DOMESTIC ABUSE OR VIOLENCE: Victims can talk to a legal aid solicitor or the Civil Legal Advice before getting any relevant evidence. But, the legal team will need to see proof of domestic abuse or violence before they decide whether you qualify for legal aid.
What Counts as Domestic Abuse
For legal aid purposes, abuse means you or your children have either:
- Been victims of violence or domestic abuse.
- Been victims of financial control (e.g. denied access to joint bank account).
Where to get Evidence of Domestic Violence
As a rule, the victim would need to show that they were at risk of harm in some way, from an ex-partner. If that happens, you can ask to get the evidence from a range of organisations, including:
- A domestic violence support service
- A health professional (e.g. a health visitor, a doctor, midwife, nurse or psychologist)
- A multi-agency risk assessment conference (MARAC)
- A refuge manager
- Social services
- The courts
- The police
- The provider of any benefits that you received
- Your bank (e.g. statements, loan documents, and credit card accounts)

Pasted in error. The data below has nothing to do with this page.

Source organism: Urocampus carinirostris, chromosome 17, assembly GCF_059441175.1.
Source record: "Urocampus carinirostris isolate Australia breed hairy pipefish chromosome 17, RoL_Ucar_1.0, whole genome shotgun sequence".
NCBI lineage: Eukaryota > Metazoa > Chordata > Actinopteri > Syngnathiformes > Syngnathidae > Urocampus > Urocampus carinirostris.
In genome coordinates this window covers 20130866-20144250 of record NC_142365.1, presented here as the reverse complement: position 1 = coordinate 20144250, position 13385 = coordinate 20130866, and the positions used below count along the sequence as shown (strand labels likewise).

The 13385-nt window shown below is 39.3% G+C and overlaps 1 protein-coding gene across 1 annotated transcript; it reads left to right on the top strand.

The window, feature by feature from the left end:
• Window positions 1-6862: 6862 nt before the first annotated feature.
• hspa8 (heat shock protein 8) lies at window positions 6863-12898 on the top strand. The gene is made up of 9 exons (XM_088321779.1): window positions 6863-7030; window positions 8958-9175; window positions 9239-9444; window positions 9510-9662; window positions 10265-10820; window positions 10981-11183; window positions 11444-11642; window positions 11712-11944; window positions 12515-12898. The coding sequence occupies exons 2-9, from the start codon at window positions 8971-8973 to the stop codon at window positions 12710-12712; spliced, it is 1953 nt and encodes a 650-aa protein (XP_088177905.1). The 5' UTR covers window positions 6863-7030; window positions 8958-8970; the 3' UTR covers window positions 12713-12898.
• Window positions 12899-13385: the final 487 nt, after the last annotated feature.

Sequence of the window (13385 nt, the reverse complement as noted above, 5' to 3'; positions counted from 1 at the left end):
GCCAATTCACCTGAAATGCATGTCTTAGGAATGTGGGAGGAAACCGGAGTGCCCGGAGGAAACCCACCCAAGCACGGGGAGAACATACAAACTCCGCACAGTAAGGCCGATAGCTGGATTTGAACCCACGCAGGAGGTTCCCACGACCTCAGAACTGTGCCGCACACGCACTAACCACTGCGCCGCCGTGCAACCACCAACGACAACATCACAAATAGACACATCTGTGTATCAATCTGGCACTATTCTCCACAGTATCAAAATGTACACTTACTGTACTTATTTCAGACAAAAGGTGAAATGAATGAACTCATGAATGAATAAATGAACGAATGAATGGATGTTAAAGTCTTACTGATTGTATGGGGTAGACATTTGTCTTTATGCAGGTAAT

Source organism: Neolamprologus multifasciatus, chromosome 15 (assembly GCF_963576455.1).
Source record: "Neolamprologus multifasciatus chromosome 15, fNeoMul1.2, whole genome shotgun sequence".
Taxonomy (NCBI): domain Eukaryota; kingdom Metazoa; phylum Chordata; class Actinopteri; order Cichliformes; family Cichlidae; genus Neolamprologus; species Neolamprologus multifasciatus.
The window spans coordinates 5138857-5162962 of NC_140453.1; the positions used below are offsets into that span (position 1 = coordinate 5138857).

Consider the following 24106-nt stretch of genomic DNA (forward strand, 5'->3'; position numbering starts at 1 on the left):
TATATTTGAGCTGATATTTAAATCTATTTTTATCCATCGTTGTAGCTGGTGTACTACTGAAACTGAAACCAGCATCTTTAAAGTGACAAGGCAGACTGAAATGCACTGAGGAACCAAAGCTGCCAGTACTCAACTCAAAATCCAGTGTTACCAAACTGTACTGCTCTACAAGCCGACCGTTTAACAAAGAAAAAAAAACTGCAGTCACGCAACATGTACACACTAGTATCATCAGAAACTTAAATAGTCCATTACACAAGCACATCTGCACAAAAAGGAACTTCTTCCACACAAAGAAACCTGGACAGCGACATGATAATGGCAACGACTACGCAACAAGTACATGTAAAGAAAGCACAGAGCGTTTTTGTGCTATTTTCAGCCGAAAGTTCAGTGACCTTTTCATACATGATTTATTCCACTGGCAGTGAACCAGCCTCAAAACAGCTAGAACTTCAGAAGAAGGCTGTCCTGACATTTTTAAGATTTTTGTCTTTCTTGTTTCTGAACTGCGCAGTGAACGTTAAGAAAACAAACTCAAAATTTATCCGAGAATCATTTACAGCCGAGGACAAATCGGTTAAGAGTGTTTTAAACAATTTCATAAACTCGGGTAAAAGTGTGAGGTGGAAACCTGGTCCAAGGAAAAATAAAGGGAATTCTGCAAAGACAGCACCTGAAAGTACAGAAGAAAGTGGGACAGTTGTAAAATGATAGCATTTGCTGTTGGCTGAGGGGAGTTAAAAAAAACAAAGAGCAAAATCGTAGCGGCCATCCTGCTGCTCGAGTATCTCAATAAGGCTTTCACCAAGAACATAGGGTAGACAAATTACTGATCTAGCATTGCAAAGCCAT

- Your employer (including an education or training provider)
Using Sample Letters to get Evidence
There are several sample letters available to help you get the proof you need. Download the most relevant sample letter from the GOV.UK website and then print it off.
- ‘Sample letters to get evidence of domestic violence‘
- ‘Sample letters to get evidence of child abuse‘
Send or take the sample letter to the police, the courts, or the medical and social services. Give the form to the person you want to supply you with evidence for your case.
Note: The person you ask to provide evidence will help you to fill in the details. There may be a fee for this part of the service.
Once You Have Documented Evidence
Having secured the evidence you need, you can then show it to the adviser at Civil Legal Advice (CLA) or your legal aid solicitor.